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Published: Tuesday, 2/19/2013

Rossford opts for cost-free on sewage pump station

Taxpayers, customers won’t pay for $1.1M upgrade

Ciecka Ciecka
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Rossford City Council has decided to go with the cost-free option for the new and upgraded sewage pump station in Veterans Memorial Park.

The site will be west of the tennis court and cost an estimated $1,094,290, according to the Northwestern Water and Sewer District, which will install, own, and operate the facility. None of the cost will be borne by Rossford taxpayers or sewer customers.

The water and sewer district’s current pump station is below grade in a residential yard on Jennings Road across the street, but it is inadequate to handle the volume of sewage Rossford produces, and untreated effluent overflow is going into the Maumee River.

Up until about three years ago, the pump station belonged to the city. This changed when the city joined the district, Rossford Administrator Ed Ciecka said.

The Ohio Environmental Protection Agency is keeping an eye on the river pollution, but is holding off on issuing orders while the problem is being addressed. For this reason, water and sewer district officials said speed was of the essence to get the new station operational. A date for construction hasn’t been set.

An alternative site in the park was considered. This would have put the new pump station between the tennis court and baseball diamond, about 50 feet north of the bathrooms at the west end of Riverview Place in the park.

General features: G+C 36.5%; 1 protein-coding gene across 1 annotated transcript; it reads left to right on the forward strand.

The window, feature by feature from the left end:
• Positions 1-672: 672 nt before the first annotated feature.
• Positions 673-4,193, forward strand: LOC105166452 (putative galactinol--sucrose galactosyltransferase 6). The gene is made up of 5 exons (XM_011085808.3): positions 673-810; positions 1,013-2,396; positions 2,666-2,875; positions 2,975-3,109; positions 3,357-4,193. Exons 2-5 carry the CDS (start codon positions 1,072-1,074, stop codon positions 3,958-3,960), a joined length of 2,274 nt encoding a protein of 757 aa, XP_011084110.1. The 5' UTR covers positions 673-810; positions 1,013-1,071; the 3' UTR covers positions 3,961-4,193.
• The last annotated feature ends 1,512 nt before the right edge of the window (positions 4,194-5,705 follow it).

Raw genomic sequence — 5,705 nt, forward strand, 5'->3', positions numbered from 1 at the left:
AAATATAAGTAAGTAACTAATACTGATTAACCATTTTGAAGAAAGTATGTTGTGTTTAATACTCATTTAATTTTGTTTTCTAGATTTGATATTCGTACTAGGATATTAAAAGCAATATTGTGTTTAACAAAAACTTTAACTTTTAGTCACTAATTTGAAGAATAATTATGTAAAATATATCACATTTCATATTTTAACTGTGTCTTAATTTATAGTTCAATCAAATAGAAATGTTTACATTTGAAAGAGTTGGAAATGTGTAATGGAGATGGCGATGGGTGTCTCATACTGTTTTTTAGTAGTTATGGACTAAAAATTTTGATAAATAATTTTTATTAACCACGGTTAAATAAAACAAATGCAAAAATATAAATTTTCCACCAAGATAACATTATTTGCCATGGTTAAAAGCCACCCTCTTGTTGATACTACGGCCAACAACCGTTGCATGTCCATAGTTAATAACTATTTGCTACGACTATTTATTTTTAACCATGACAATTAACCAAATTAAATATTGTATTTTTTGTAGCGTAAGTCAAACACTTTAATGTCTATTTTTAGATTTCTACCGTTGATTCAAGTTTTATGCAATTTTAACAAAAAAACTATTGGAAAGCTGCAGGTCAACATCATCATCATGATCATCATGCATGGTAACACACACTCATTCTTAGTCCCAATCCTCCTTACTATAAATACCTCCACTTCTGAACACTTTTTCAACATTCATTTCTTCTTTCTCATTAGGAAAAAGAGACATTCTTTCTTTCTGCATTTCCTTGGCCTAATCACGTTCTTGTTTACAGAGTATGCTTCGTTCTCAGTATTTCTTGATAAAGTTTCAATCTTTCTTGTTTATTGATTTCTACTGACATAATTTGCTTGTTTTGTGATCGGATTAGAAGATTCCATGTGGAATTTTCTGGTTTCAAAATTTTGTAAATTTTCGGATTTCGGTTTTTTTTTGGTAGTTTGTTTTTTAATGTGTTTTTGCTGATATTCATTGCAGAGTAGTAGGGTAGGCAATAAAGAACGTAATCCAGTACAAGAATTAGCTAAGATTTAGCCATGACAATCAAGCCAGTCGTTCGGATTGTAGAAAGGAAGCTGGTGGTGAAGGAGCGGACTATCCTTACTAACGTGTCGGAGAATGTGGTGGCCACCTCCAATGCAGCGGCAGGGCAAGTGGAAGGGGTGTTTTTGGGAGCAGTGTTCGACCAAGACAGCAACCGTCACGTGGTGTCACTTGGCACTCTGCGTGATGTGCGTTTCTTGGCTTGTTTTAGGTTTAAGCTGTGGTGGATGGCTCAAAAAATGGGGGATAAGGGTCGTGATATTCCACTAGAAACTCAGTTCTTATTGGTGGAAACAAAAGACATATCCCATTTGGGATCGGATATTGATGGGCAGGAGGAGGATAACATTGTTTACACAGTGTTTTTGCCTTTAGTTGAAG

But this option involved relocating a sewer line and would have cost Rossford rate payers $284,654 over 20 years, or about 75 cents per month during that period.

It also would have provided a sewer connection for a future multipurpose restroom favored by some council members. But others believed the city’s pinched budget could be put to better use.

The new pump station will be housed in a 12-foot-by-14-foot structure described as “park-sensitive-looking” and the cost includes the proper decommissioning and abandonment of the old station.

By connecting to a gravity sewer line, the station will eliminate the need for the effluent to go through another pumping station on its way to Toledo’s treatment plant.

In other action, council approved a new three-year contract for the city’s firefighters that is retroactive to Jan. 1 and includes a 2.5 percent pay raise each year.

The contract makes Martin Luther King Day a holiday and gives certified fire inspectors $1 per completed fire inspection in addition to their pay. With this year’s increase in effect, the firefighters’ hourly pay range is $12.81 to $14.94.

Following a recommendation by Mayor Neil MacKinnon, council reappointed Judy Heban to the planning commission for a four-year term and Jessie Limon to a five-year term on the zoning appeals board.

It also authorized a variable cost contract based on use with Konica Minolta for a police department photocopier that is expected to exceed $10,000 in cost over three years.

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